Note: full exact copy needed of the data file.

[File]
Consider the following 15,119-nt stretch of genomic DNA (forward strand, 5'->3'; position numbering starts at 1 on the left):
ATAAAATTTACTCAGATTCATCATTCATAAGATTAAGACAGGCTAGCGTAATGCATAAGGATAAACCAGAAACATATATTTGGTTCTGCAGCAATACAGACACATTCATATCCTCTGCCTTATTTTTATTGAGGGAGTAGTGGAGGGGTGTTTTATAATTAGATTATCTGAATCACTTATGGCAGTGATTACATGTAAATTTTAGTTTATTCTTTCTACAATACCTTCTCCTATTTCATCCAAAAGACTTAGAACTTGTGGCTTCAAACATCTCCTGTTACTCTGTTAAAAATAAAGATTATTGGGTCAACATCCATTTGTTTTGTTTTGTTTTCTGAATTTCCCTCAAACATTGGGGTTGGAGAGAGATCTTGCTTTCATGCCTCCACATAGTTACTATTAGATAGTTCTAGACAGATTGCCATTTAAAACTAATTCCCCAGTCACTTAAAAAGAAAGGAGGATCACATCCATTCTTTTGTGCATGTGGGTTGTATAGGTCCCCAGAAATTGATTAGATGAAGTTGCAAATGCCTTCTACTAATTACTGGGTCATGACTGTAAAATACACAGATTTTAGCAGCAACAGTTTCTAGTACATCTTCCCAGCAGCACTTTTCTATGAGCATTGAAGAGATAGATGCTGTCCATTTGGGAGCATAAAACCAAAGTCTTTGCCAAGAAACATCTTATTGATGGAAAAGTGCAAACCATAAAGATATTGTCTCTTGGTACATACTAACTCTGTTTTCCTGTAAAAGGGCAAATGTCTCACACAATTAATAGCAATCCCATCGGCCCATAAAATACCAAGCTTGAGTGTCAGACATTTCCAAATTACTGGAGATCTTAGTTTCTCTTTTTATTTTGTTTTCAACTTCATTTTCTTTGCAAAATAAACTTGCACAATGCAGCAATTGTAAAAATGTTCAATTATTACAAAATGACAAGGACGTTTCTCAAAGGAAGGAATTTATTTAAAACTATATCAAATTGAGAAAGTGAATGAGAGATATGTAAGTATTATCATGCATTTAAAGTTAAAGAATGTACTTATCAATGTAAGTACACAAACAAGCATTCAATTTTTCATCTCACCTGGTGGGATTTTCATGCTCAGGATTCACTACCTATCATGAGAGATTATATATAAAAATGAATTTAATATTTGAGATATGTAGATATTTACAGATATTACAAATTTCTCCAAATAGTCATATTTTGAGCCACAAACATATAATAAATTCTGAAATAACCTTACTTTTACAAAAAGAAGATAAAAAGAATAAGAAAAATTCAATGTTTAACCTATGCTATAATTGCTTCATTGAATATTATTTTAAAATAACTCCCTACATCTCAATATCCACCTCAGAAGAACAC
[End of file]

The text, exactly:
Consider the following 15,119-nt stretch of genomic DNA (forward strand, 5'->3'; position numbering starts at 1 on the left):
ATAAAATTTACTCAGATTCATCATTCATAAGATTAAGACAGGCTAGCGTAATGCATAAGGATAAACCAGAAACATATATTTGGTTCTGCAGCAATACAGACACATTCATATCCTCTGCCTTATTTTTATTGAGGGAGTAGTGGAGGGGTGTTTTATAATTAGATTATCTGAATCACTTATGGCAGTGATTACATGTAAATTTTAGTTTATTCTTTCTACAATACCTTCTCCTATTTCATCCAAAAGACTTAGAACTTGTGGCTTCAAACATCTCCTGTTACTCTGTTAAAAATAAAGATTATTGGGTCAACATCCATTTGTTTTGTTTTGTTTTCTGAATTTCCCTCAAACATTGGGGTTGGAGAGAGATCTTGCTTTCATGCCTCCACATAGTTACTATTAGATAGTTCTAGACAGATTGCCATTTAAAACTAATTCCCCAGTCACTTAAAAAGAAAGGAGGATCACATCCATTCTTTTGTGCATGTGGGTTGTATAGGTCCCCAGAAATTGATTAGATGAAGTTGCAAATGCCTTCTACTAATTACTGGGTCATGACTGTAAAATACACAGATTTTAGCAGCAACAGTTTCTAGTACATCTTCCCAGCAGCACTTTTCTATGAGCATTGAAGAGATAGATGCTGTCCATTTGGGAGCATAAAACCAAAGTCTTTGCCAAGAAACATCTTATTGATGGAAAAGTGCAAACCATAAAGATATTGTCTCTTGGTACATACTAACTCTGTTTTCCTGTAAAAGGGCAAATGTCTCACACAATTAATAGCAATCCCATCGGCCCATAAAATACCAAGCTTGAGTGTCAGACATTTCCAAATTACTGGAGATCTTAGTTTCTCTTTTTATTTTGTTTTCAACTTCATTTTCTTTGCAAAATAAACTTGCACAATGCAGCAATTGTAAAAATGTTCAATTATTACAAAATGACAAGGACGTTTCTCAAAGGAAGGAATTTATTTAAAACTATATCAAATTGAGAAAGTGAATGAGAGATATGTAAGTATTATCATGCATTTAAAGTTAAAGAATGTACTTATCAATGTAAGTACACAAACAAGCATTCAATTTTTCATCTCACCTGGTGGGATTTTCATGCTCAGGATTCACTACCTATCATGAGAGATTATATATAAAAATGAATTTAATATTTGAGATATGTAGATATTTACAGATATTACAAATTTCTCCAAATAGTCATATTTTGAGCCACAAACATATAATAAATTCTGAAATAACCTTACTTTTACAAAAAGAAGATAAAAAGAATAAGAAAAATTCAATGTTTAACCTATGCTATAATTGCTTCATTGAATATTATTTTAAAATAACTCCCTACATCTCAATATCCACCTCAGAAGAACAC